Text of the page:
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Sensory and nutritional attributes of pomegranate juices extracted from separated arils and pressed whole fruits
Year:
2016
Authors :
Mayuoni-Kirshenbaum, Lina
;
.
Porat, Ron
;
.
Volume :
96
Co-Authors:
Mayuoni Kirshenbaum, L., Department of Postharvest Science of Fresh Produce, ARO, The Volcani Center, Bet Dagan, Israel, Faculty of Agricultural, Food and Environmental Quality Sciences, Hebrew University of Jerusalem, Rehovot, Israel
Benjamin, O., Department of Food Science, Tel Hai College, Upper Galilee, Israel, MIGAL - Galilee Research Center, Kiryat Shmona, Israel
Porat, R., Department of Postharvest Science of Fresh Produce, ARO, The Volcani Center, Bet Dagan, Israel
Facilitators :
From page:
1313
To page:
1318
(
Total pages:
6
)
Abstract:
BACKGROUND: The present study aimed to compare the sensory and nutritional attributes of 'Wonderful' pomegranate juices extracted from separated arils with those from pressed whole fruits. RESULTS: Five different sensory tests were conducted to evaluate the flavor quality of 'Wonderful' pomegranate juices. Consumer acceptance tests revealed that juice from separated arils achieved significantly higher likability scores than that from whole pressed fruits. Furthermore, preference tests revealed that 84% of the tasters preferred the juice extracted from separated arils whereas only 16% preferred the juice from whole pressed fruits. Sensory discrimination tests (triangle tests) revealed that tasters significantly distinguished between the two juices at P ≤ 0.01. Descriptive tests by a trained panel and sensory analysis with an electronic tongue demonstrated that juice from whole pressed fruits was more astringent and had a stronger aftertaste than juice from separated arils. Juice from pressed whole fruits contained significantly higher levels of phenols and hydrolysable tannins, which led to higher astringency. CONCLUSIONS: Pomegranate juice extracted from separated arils was less astringent and more preferred by tasters than juice from whole pressed fruits. Nonetheless, juice from separated arils has lower nutritional benefits. © 2015 Society of Chemical Industry.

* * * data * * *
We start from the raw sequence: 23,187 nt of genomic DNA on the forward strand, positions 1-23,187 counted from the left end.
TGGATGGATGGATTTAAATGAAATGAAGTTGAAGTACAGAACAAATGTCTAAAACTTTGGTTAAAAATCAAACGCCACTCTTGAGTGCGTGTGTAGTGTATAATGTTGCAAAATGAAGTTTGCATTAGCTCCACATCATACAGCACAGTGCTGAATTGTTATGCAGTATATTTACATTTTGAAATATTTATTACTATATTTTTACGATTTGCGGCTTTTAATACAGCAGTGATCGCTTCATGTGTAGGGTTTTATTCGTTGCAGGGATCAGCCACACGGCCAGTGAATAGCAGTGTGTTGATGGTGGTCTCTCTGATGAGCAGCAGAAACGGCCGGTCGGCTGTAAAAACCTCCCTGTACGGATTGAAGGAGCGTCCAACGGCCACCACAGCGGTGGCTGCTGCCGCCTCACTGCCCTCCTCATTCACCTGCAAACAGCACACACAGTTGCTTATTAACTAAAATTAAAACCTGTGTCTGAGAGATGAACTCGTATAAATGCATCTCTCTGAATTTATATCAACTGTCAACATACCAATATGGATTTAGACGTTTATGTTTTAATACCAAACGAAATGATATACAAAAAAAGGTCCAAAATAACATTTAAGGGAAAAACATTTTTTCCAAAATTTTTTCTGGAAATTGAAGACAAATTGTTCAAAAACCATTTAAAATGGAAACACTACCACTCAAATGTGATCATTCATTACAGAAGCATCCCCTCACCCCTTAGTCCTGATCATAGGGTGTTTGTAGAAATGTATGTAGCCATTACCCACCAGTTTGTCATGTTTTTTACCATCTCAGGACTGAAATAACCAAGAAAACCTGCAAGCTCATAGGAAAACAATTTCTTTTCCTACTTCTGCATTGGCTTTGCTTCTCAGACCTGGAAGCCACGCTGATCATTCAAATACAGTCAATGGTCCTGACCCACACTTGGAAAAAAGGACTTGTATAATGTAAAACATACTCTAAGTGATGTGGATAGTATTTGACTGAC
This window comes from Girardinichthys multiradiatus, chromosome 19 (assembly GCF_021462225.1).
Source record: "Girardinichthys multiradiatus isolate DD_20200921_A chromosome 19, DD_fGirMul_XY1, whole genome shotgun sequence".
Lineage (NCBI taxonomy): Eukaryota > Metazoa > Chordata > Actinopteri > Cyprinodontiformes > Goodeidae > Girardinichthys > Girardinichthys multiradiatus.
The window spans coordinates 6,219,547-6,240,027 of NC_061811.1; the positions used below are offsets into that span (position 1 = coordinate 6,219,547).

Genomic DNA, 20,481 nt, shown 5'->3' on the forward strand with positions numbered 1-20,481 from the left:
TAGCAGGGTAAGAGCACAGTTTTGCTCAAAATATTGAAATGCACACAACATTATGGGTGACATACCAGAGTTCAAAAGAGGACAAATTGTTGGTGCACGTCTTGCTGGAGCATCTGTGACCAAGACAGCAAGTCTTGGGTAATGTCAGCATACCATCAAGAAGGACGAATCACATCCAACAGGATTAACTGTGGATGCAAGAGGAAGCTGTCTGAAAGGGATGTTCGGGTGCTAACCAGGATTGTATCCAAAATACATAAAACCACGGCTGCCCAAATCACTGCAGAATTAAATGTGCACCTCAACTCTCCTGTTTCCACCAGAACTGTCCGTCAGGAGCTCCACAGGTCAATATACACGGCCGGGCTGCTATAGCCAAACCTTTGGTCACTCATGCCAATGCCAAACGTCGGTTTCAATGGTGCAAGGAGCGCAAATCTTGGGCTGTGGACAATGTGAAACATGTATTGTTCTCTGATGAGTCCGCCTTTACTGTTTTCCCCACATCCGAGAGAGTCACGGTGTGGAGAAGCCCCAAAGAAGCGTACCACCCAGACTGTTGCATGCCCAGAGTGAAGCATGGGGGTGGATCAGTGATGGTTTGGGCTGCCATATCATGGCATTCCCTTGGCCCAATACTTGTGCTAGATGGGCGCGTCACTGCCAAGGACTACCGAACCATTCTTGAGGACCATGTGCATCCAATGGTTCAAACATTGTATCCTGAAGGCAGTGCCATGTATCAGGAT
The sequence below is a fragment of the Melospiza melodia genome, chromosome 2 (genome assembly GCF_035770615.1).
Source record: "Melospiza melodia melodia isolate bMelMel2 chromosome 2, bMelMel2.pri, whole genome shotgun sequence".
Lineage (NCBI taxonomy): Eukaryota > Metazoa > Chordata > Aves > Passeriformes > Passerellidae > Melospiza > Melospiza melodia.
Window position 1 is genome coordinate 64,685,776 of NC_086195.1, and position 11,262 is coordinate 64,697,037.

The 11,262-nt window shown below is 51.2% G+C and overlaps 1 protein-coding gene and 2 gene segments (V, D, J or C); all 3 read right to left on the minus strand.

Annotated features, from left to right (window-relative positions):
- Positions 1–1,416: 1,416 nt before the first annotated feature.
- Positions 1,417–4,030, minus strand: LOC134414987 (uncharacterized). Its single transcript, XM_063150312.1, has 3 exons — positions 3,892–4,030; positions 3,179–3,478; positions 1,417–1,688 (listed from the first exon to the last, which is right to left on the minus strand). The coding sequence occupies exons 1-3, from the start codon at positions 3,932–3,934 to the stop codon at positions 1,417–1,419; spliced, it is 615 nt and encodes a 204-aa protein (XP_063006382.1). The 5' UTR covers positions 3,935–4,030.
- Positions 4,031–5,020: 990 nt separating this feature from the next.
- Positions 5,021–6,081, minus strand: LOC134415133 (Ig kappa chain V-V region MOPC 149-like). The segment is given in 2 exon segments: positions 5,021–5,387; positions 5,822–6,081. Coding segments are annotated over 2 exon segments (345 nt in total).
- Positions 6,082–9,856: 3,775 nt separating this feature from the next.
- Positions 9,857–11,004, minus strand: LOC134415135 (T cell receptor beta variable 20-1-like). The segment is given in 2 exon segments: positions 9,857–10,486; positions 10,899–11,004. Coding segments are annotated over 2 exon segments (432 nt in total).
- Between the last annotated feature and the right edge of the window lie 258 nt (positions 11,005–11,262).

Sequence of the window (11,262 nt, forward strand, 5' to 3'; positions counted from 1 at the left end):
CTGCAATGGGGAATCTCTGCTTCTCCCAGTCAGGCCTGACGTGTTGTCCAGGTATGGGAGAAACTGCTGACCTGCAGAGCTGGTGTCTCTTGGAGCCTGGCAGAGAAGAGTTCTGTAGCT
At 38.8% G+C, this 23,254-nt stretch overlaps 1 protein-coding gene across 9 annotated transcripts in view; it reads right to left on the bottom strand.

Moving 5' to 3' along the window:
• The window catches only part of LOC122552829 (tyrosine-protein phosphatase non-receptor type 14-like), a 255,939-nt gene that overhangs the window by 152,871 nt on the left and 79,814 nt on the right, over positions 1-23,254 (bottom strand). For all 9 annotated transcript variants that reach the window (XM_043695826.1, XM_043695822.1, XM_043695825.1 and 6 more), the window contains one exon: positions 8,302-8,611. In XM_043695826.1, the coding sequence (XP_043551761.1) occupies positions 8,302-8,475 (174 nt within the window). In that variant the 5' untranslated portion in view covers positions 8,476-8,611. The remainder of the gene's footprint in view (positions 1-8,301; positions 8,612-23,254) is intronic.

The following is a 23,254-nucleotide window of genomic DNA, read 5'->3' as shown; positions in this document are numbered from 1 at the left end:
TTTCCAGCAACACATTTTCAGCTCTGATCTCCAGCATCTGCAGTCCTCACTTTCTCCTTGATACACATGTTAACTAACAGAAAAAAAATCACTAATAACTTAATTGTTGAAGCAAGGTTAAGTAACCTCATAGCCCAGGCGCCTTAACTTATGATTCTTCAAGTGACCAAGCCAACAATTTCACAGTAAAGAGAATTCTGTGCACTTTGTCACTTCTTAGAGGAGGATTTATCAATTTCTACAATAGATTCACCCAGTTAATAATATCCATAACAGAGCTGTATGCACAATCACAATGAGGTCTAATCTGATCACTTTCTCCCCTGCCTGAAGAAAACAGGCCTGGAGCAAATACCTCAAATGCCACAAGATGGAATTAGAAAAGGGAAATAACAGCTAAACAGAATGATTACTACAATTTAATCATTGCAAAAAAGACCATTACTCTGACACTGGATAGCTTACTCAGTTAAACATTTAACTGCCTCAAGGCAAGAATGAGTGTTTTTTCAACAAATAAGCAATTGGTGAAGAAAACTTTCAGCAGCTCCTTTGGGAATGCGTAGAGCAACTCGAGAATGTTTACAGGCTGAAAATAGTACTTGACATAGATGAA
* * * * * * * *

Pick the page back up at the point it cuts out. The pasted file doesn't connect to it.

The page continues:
Note:
Related Files :
Astringency
Flavor
Pomegranate juice
Sensory tests
Show More
Related Content
More details
DOI :
10.1002/jsfa.7224
Article number:
0
Affiliations:
Database:
Scopus
Publication Type:
article
;
.
Language:
English
Editors' remarks:
ID:
30172
Last updated date:
02/03/2022 17:27
Creation date:
17/04/2018 00:52
Scientific Publication
Sensory and nutritional attributes of pomegranate juices extracted from separated arils and pressed whole fruits
96
Mayuoni Kirshenbaum, L., Department of Postharvest Science of Fresh Produce, ARO, The Volcani Center, Bet Dagan, Israel, Faculty of Agricultural, Food and Environmental Quality Sciences, Hebrew University of Jerusalem, Rehovot, Israel
Benjamin, O., Department of Food Science, Tel Hai College, Upper Galilee, Israel, MIGAL - Galilee Research Center, Kiryat Shmona, Israel
Porat, R., Department of Postharvest Science of Fresh Produce, ARO, The Volcani Center, Bet Dagan, Israel
Sensory and nutritional attributes of pomegranate juices extracted from separated arils and pressed whole fruits
BACKGROUND: The present study aimed to compare the sensory and nutritional attributes of 'Wonderful' pomegranate juices extracted from separated arils with those from pressed whole fruits. RESULTS: Five different sensory tests were conducted to evaluate the flavor quality of 'Wonderful' pomegranate juices. Consumer acceptance tests revealed that juice from separated arils achieved significantly higher likability scores than that from whole pressed fruits. Furthermore, preference tests revealed that 84% of the tasters preferred the juice extracted from separated arils whereas only 16% preferred the juice from whole pressed fruits. Sensory discrimination tests (triangle tests) revealed that tasters significantly distinguished between the two juices at P ≤ 0.01. Descriptive tests by a trained panel and sensory analysis with an electronic tongue demonstrated that juice from whole pressed fruits was more astringent and had a stronger aftertaste than juice from separated arils. Juice from pressed whole fruits contained significantly higher levels of phenols and hydrolysable tannins, which led to higher astringency. CONCLUSIONS: Pomegranate juice extracted from separated arils was less astringent and more preferred by tasters than juice from whole pressed fruits. Nonetheless, juice from separated arils has lower nutritional benefits. © 2015 Society of Chemical Industry.
Scientific Publication
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